Last week, census data revealed that median household income in the United States hit a record high in 2016 — finally eclipsing the peak it reached in 1999. This finding deserved less celebration than it received. (If you told economists in 1999 that the median American family wouldn’t see a rise for the next 16 years, even as the prices of health, housing, and higher education would all drastically increase, you would not have been called an optimist.) But when one looked to the median income of African-American households, there wasn’t even superficially good news to report: In the last year of the Obama presidency, black families were still earning less than they did in the early 2000s.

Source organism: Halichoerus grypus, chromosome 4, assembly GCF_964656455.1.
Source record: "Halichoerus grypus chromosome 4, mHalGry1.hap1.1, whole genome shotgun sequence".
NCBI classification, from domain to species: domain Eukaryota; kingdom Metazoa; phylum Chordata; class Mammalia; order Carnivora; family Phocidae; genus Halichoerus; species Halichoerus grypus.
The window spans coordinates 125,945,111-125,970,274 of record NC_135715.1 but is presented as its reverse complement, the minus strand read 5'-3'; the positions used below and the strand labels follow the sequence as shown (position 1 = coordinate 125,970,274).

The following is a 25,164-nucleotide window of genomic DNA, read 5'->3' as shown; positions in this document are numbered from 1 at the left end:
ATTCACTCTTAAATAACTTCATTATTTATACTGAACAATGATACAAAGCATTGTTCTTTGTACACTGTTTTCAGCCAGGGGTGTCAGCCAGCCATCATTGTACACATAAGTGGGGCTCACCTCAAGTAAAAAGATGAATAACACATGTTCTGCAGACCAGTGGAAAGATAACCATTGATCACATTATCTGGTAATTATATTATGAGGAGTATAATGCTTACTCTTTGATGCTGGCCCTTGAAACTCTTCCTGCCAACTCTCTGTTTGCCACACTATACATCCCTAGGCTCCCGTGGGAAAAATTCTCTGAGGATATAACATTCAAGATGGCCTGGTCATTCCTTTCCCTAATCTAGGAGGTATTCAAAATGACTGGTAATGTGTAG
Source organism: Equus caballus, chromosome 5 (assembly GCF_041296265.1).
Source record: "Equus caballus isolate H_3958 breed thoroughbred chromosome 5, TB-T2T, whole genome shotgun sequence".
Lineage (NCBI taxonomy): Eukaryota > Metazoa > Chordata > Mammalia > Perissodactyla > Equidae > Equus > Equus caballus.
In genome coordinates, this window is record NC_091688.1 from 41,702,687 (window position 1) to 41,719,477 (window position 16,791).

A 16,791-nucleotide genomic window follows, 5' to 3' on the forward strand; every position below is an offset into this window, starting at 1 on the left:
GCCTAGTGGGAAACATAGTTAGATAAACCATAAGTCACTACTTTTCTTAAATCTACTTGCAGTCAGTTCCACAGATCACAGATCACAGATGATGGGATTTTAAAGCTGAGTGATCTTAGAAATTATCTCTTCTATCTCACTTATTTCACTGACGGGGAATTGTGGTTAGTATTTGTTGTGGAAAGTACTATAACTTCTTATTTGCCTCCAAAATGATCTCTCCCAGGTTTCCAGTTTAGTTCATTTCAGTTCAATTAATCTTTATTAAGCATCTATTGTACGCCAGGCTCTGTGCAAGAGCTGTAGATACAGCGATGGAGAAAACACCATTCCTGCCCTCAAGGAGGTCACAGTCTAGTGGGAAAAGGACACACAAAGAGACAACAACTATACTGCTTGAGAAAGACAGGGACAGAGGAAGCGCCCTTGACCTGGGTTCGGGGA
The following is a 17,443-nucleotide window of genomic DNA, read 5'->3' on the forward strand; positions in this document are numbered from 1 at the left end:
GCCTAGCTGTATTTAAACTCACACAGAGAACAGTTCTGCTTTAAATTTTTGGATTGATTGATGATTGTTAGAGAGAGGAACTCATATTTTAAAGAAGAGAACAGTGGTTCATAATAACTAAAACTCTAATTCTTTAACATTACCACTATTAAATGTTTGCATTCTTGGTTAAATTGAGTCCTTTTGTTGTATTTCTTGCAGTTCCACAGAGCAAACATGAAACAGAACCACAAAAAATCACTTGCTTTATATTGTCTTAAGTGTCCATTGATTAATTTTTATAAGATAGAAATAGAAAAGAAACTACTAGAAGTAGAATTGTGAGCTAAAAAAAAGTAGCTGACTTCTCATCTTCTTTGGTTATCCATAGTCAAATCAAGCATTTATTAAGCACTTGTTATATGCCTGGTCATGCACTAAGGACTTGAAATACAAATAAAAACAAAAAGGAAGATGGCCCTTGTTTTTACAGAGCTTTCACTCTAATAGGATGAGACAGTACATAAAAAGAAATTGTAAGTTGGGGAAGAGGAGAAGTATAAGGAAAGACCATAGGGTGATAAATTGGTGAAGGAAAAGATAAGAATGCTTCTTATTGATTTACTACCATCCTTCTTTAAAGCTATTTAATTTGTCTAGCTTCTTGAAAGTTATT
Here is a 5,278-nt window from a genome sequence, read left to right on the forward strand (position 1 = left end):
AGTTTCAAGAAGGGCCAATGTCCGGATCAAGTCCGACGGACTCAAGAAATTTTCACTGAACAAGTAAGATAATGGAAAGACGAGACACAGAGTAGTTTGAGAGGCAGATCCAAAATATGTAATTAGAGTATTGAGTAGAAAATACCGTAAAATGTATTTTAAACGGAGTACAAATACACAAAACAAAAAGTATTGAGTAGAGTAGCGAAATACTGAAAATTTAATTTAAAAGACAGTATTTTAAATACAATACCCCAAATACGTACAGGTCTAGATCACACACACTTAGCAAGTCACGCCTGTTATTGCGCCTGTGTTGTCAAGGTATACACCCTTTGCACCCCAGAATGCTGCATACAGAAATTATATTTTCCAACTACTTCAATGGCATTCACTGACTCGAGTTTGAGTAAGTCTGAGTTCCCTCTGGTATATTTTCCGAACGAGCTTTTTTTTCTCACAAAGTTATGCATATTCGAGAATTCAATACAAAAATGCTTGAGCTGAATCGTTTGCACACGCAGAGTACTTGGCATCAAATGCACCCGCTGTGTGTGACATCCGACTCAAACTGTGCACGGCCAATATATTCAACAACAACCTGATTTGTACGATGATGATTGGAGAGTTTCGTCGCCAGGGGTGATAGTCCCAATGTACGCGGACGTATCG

This dispiriting reality has myriad causes. But a new study by Northwestern University, Harvard, and the Institute for Social Research in Norway shines light on one of them: Employers are still discriminating against African-American job applicants like it’s 1989.
The researchers arrived at that conclusion after examining the results from every available field experiment on racial discrimination in American hiring that was conducted between 1989 and 2015. To measure the effect of racial prejudice in the hiring process, these experiments deployed either résumé tests or in-person audits. In the first case, hiring managers are presented with résumés from applicants who have nearly identical qualifications, but a diverse array of stereotypically white, black, or Latino names. In the second case, similarly qualified white and nonwhite applicants go in person to apply for a job.